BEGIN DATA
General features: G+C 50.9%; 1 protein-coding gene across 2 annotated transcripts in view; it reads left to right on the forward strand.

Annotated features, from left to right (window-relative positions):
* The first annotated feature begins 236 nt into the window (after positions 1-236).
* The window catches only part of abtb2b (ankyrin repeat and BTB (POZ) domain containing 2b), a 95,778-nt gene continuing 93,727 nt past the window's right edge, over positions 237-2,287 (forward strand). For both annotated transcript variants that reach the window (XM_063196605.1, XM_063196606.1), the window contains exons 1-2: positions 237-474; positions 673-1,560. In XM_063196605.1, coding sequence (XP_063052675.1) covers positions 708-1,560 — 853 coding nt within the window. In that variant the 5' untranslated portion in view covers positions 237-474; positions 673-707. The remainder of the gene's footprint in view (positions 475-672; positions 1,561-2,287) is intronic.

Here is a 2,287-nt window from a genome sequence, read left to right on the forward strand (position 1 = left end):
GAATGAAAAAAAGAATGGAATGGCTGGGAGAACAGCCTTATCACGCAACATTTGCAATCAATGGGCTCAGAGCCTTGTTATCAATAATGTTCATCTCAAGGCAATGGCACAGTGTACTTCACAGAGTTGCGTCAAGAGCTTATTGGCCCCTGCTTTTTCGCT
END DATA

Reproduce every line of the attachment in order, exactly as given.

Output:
General features: G+C 50.9%; 1 protein-coding gene across 2 annotated transcripts in view; it reads left to right on the forward strand.

Annotated features, from left to right (window-relative positions):
* The first annotated feature begins 236 nt into the window (after positions 1-236).
* The window catches only part of abtb2b (ankyrin repeat and BTB (POZ) domain containing 2b), a 95,778-nt gene continuing 93,727 nt past the window's right edge, over positions 237-2,287 (forward strand). For both annotated transcript variants that reach the window (XM_063196605.1, XM_063196606.1), the window contains exons 1-2: positions 237-474; positions 673-1,560. In XM_063196605.1, coding sequence (XP_063052675.1) covers positions 708-1,560 — 853 coding nt within the window. In that variant the 5' untranslated portion in view covers positions 237-474; positions 673-707. The remainder of the gene's footprint in view (positions 475-672; positions 1,561-2,287) is intronic.

Here is a 2,287-nt window from a genome sequence, read left to right on the forward strand (position 1 = left end):
GAATGAAAAAAAGAATGGAATGGCTGGGAGAACAGCCTTATCACGCAACATTTGCAATCAATGGGCTCAGAGCCTTGTTATCAATAATGTTCATCTCAAGGCAATGGCACAGTGTACTTCACAGAGTTGCGTCAAGAGCTTATTGGCCCCTGCTTTTTCGCT